• SPPO (Spanish and Portuguese) 7880: Migrations in Theatre and Performance of the 20th and 21st-century Spanish-Speaking World – This course will explore theatre, performance art, and selected social performances in daily life from Spain, Latin America, and the United States that focus on human mobility, including refugees, exiles, and other migrations. Our journey will start in Argentina with the early twentieth-century works of Armando Discépolo, move to mid-twentieth century Mexican works by Juan Bustillo Oro, among others, and consider late twentieth-century works by Spanish theatrical practitioners such as Juan Mayorga and performance artist Angélica Liddell. The last third of the course will focus on contemporary post-dramatic and site-specific performances, both theatrical and in daily life, including social protest and religious devotional practices, which highlight the contradictions of human mobility in globalized culture and society. The course may be taught in English or in Spanish, depending on enrollment.  Taught by Ana Elena Puga (AU17 Tu 5:30PM – 8:15PM)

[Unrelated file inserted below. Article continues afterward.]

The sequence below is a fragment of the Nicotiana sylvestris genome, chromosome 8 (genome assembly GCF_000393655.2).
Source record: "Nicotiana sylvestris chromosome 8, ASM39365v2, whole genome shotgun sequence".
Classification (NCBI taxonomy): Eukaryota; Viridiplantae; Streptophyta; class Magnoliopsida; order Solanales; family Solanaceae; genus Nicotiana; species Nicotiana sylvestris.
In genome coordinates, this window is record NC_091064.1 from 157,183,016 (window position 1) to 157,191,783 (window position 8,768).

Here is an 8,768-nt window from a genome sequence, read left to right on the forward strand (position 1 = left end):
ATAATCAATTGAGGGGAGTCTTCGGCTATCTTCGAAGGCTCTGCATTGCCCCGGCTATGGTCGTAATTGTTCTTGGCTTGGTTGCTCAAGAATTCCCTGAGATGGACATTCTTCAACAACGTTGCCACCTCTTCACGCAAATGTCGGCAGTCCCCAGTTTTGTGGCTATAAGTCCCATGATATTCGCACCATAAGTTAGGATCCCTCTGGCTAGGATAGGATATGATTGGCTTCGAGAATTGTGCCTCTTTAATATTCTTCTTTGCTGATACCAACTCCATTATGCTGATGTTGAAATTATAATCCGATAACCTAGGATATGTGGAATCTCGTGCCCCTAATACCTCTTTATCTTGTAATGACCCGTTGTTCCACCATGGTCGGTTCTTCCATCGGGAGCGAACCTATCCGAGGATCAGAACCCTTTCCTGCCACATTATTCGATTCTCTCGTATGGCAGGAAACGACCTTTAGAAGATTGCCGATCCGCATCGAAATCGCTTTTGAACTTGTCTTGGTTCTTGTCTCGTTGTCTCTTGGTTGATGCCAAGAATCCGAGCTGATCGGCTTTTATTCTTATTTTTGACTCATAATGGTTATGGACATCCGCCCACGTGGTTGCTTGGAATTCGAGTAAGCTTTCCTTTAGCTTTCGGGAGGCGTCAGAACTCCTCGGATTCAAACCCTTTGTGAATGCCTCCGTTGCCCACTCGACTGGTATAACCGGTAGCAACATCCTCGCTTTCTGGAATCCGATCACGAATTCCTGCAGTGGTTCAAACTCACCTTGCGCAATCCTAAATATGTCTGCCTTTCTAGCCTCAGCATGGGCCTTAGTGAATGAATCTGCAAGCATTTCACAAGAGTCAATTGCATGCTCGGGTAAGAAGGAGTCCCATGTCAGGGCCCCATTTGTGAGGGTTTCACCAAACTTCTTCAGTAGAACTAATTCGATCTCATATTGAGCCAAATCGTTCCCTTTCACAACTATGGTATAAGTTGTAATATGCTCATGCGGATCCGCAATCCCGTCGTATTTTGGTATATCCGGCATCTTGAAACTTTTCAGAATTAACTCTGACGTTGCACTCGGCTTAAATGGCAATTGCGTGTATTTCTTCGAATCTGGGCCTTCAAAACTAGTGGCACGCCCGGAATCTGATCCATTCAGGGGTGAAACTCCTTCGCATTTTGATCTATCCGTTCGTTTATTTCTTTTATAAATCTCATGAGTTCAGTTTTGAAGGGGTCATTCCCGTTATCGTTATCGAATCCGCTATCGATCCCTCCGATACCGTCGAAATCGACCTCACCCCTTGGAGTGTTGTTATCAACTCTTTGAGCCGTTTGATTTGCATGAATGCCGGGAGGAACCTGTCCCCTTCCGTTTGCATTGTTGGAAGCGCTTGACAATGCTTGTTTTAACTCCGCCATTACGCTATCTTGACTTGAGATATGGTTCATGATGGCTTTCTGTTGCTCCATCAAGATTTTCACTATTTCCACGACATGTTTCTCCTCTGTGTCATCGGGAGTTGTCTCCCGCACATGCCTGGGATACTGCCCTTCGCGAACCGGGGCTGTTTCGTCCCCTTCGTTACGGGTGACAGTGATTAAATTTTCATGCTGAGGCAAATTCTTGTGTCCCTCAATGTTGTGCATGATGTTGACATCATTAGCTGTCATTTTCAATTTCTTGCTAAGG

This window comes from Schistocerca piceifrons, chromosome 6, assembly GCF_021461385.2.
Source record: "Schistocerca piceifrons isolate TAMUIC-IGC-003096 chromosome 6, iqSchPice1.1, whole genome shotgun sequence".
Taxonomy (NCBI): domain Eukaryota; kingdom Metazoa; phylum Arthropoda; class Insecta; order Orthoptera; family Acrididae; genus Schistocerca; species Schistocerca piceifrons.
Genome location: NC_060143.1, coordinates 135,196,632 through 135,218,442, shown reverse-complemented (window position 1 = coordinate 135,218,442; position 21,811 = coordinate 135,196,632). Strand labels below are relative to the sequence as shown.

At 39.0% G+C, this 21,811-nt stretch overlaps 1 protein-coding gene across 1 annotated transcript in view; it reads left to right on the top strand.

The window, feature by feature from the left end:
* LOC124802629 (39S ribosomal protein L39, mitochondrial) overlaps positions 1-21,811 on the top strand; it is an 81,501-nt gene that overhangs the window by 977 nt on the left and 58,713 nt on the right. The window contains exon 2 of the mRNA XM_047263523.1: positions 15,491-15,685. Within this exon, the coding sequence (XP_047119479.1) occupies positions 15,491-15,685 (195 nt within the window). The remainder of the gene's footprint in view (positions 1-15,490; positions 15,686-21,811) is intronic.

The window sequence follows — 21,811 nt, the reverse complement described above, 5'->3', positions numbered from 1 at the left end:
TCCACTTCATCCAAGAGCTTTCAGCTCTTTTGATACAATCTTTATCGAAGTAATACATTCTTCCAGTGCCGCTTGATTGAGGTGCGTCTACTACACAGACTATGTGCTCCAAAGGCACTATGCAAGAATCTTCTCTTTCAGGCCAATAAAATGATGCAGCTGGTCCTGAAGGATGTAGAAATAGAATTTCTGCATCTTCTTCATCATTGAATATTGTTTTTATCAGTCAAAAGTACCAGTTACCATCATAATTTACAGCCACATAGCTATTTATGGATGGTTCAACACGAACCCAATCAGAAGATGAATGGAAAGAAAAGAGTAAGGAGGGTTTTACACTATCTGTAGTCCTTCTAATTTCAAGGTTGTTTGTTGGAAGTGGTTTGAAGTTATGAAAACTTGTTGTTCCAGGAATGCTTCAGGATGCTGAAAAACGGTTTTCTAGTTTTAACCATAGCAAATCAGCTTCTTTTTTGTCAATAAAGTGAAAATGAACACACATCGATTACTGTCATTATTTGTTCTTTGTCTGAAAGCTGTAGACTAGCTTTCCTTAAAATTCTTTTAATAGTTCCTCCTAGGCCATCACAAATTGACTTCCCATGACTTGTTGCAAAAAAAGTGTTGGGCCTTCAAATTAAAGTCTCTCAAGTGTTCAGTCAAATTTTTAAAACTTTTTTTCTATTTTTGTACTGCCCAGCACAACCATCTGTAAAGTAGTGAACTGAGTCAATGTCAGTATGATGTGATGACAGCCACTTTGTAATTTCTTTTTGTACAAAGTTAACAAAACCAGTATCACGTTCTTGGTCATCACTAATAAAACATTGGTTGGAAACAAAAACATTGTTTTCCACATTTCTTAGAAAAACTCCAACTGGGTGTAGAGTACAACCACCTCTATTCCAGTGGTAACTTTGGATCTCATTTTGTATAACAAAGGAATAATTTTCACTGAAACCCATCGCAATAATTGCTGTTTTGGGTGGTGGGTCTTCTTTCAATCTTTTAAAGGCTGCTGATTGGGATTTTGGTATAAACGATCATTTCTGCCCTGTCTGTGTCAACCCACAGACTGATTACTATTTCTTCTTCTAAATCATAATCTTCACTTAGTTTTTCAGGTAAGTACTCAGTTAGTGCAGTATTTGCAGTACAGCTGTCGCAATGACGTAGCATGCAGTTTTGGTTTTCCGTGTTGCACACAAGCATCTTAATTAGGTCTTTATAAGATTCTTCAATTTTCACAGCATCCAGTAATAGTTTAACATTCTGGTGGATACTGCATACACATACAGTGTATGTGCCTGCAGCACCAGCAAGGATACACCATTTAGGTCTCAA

• Sociology 5525: Global Criminology – Currently one of the class projects is to create information (PPTs) about the countries that Columbus’s refugee populations are fleeing. (AU17 WeFr 11:10AM-12:30PM)
  • WGSST 8880: Topics in Global and Transnational Feminisms – This variable topic course includes various possible offerings on the subject of transnational feminisms. Offered on a rotating basis based on faculty expertise. Taught by Katherine Marino.  (AU17 Mo 2:15-5:00PM)